In Uganda,Africa sees news hope

Debuting at the T20 World Cup qualifiers,the underdogs are upbeat about their chances

Written by Associated Press | Dubai | Published: March 13, 2012 2:48 am

Making its first appearance in the Twenty20 World Cup cricket qualifying tournament,Uganda is hoping to prove there is more to cricket in Africa than South Africa and Zimbabwe.

The 10th-seeded Ugandans are joined by Kenya and Namibia in the 16-team tournament starting Tuesday. The African teams are likely to face a tough task against the likes of top-seeded Afghanistan,which won in 2010,and second-seeded Ireland the 2010 runner up.

Still,the faster format gives the African teams hope as they attempt to reach the finals and earn a place in the Twenty20 World Cup in Sri Lanka from September 18 to October 7.

“Cricket is being played not just in South Africa and Zimbabwe. Other African countries are picking the game up and think they can excel and go to the World Cup,” Uganda captain Davis Arinaitwe said. “The guys feel this is a good opportunity for us and it’s a chance for us to get into the World Cup.” Kenya captain Collins Obuya agreed.

“Cricket is improving. That is for sure,” said Obuya,who has played for the national team for 12 years including three World Cups. “You can see our neighboring countries like Uganda,Tanzania now coming up and Namibia is becoming very competitive. If we can go to the World Cup,maybe two African teams,it will really boost Africa as a whole.”

The fortunes of the two sides couldn’t be more different as they come into the tournament. Kenya is in a rebuilding phase after a steady decline since it reached the 2003 World Cup semifinals. Uganda,in contrast,is the rising star of African cricket and remains relaxed and upbeat about its chances.

“We are not here just to make up the numbers,” Arinaitwe said of his team,whose high point until now was reaching two under-19 World Cups. “We believe we have a good unit. We have small guys with extremely huge hearts who will go and perform for the 34 million Ugandans back home.”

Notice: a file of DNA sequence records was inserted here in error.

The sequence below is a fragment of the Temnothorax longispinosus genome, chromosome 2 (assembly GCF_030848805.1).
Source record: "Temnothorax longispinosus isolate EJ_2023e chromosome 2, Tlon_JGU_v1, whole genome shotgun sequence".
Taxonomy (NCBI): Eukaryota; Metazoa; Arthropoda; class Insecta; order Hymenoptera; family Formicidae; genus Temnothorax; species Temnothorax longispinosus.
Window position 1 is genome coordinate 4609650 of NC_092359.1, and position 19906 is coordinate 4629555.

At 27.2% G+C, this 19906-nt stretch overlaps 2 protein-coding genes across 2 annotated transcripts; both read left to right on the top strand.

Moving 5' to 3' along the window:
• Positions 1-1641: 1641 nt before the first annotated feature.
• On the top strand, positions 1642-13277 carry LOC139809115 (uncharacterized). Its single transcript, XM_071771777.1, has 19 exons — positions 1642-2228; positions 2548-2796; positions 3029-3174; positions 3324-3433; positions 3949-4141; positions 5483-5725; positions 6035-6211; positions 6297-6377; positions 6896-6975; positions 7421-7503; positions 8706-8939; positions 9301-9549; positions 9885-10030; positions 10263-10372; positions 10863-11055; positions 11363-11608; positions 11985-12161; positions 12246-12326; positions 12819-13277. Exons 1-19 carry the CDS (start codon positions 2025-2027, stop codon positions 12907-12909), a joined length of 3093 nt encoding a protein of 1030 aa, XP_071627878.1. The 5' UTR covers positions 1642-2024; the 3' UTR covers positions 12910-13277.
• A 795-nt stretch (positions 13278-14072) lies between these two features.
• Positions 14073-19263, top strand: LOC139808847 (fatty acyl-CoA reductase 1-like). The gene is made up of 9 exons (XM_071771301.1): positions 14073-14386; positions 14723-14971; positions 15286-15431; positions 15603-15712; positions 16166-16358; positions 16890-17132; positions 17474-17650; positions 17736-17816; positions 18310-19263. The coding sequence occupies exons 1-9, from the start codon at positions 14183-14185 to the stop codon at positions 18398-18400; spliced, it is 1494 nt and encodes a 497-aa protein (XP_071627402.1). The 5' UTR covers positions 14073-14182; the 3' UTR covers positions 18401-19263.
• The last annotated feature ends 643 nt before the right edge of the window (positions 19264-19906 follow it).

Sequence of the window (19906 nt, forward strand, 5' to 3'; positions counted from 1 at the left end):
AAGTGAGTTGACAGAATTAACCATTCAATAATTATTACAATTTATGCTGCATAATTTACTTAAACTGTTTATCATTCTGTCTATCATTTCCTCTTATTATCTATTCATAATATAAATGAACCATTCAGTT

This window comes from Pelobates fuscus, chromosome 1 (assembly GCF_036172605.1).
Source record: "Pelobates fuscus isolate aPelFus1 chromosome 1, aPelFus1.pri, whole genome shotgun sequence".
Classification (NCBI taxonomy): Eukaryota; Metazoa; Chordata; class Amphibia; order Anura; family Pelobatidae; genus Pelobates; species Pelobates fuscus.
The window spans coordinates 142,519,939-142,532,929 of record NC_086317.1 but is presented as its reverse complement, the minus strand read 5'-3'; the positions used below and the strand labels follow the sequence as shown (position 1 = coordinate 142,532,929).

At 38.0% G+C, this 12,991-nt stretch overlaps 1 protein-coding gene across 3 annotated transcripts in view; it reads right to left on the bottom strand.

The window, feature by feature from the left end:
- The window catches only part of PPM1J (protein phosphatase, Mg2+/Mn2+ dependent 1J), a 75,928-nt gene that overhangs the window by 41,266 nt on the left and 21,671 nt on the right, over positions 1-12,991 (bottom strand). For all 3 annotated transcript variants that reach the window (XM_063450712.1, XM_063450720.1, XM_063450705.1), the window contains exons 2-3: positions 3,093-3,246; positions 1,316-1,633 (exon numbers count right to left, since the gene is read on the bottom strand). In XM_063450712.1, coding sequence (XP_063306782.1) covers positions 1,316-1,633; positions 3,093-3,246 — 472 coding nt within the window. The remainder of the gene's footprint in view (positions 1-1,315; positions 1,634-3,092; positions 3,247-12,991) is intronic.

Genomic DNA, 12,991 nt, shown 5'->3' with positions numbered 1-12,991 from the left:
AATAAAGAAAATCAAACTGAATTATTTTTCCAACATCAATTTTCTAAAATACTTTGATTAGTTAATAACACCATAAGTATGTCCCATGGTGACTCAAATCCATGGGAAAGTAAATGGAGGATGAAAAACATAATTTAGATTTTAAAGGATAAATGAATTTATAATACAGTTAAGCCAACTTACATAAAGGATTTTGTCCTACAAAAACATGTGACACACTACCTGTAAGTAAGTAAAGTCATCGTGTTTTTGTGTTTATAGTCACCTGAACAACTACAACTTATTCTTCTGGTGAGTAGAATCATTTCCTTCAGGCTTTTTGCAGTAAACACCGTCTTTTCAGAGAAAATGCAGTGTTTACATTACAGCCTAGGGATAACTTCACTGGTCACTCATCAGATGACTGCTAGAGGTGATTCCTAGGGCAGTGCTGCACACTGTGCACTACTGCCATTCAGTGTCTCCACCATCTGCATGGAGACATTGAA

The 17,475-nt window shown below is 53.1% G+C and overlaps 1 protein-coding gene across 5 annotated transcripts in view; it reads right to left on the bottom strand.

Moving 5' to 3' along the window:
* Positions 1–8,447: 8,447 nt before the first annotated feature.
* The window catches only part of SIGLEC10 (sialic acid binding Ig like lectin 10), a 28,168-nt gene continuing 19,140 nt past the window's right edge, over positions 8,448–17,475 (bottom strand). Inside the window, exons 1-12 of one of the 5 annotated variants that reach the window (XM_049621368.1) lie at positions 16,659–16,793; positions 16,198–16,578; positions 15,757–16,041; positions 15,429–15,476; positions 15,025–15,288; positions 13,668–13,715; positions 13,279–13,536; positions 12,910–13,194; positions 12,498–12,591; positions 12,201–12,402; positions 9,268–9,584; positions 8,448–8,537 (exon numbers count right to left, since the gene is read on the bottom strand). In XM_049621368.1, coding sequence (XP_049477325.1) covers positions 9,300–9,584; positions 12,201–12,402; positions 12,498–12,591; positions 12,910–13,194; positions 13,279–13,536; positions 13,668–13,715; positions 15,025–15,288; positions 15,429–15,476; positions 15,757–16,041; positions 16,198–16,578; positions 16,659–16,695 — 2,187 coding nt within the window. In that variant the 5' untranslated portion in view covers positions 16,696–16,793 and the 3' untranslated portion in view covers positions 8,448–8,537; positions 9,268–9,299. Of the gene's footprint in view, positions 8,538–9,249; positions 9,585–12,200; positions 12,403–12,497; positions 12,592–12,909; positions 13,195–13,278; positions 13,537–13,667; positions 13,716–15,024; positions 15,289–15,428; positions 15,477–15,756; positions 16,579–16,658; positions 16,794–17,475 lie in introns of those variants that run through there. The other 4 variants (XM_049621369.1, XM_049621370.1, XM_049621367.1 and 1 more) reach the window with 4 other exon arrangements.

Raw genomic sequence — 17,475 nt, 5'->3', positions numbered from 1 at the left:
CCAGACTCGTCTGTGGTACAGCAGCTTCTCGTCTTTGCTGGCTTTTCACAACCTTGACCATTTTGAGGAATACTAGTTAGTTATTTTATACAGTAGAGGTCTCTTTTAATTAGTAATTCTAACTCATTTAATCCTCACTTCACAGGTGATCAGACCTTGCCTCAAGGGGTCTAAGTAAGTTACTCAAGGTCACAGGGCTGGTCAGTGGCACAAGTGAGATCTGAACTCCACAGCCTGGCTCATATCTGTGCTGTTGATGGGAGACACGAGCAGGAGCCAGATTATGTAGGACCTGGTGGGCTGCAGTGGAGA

Obuya’s team may not have the underdog tag of a Uganda,but the allrounder clearly recognizes what a World Cup appearance would mean for his beleaguered side. It is in desperate need of a good result after losing every match in the 2011 tournament and falling to last in the ICC one-day rankings. “If we can qualify for the World Cup,it will really boost the development of (cricket in) Kenya,” Obuya said. “It means a lot for the team and will make the guys in Kenya really,really happy.”

Namibia,led by new captain and top-order batsmen Sarel Burger,is talking up its chances of returning to the world stage after appearing in the 2003 World Cup. Burger said reaching Sri Lanka would be like a “dream come true” after his team qualified to play here by finishing runner-up to Uganda in the African tournament.

“We have got a very settled and mature side which has been coming together for the last couple of years,” Burger said. “There are a couple of exciting big hitters in the side to watch as well as a lot of skilled bowlers that can do the job with the ball.”

But the chances of an African side reaching the final are slim given the way Afghanistan,Ireland and the Netherlands have been playing. All three are bringing back squads filled with veterans who helped them all reach the final four in 2010.

Made up of war refugees who learned the game from watching the likes of Pakistan,India and South Africa,the South Asian nation of Afghanistan has gone from an ICC World Cricket League Division 5 nation in 2008 to one that earlier this year played its first ODI against a test-playing country in Pakistan.

Afghan captain Nawroz Mangal said he is optimistic about the team’s chances after it brought back former Pakistan bowler Kabir Khan as coach,and fielded a lineup that features fast bowlers Hamid Hassan,Dowlat Zadran and Zamir Khan in the squad. Anything but a defense of its title would be a disappointment.

Ireland is a much more experienced side from the one that knocked out Bangladesh in 2009 to reach the Super 8 stage of the tournament,but failed to advance beyond the group stages in 2010. It is returning several players from the 2010 squad including Kevin O’Brien,who matched the quickest World Cup century last year in a stunning defeat of England.

The Netherlands,which narrowly missed out on the 2010 World Cup when it lost to Ireland in the qualifying semifinals,has said nothing short of winning the tournament will do this time around.

“I believe we now have a side capable of doing that,” Netherlands captain Peter Borren said. “In the past,maybe we didn’t quite have that belief but this is a new team and I think other sides will be surprised to see by our improvement.”

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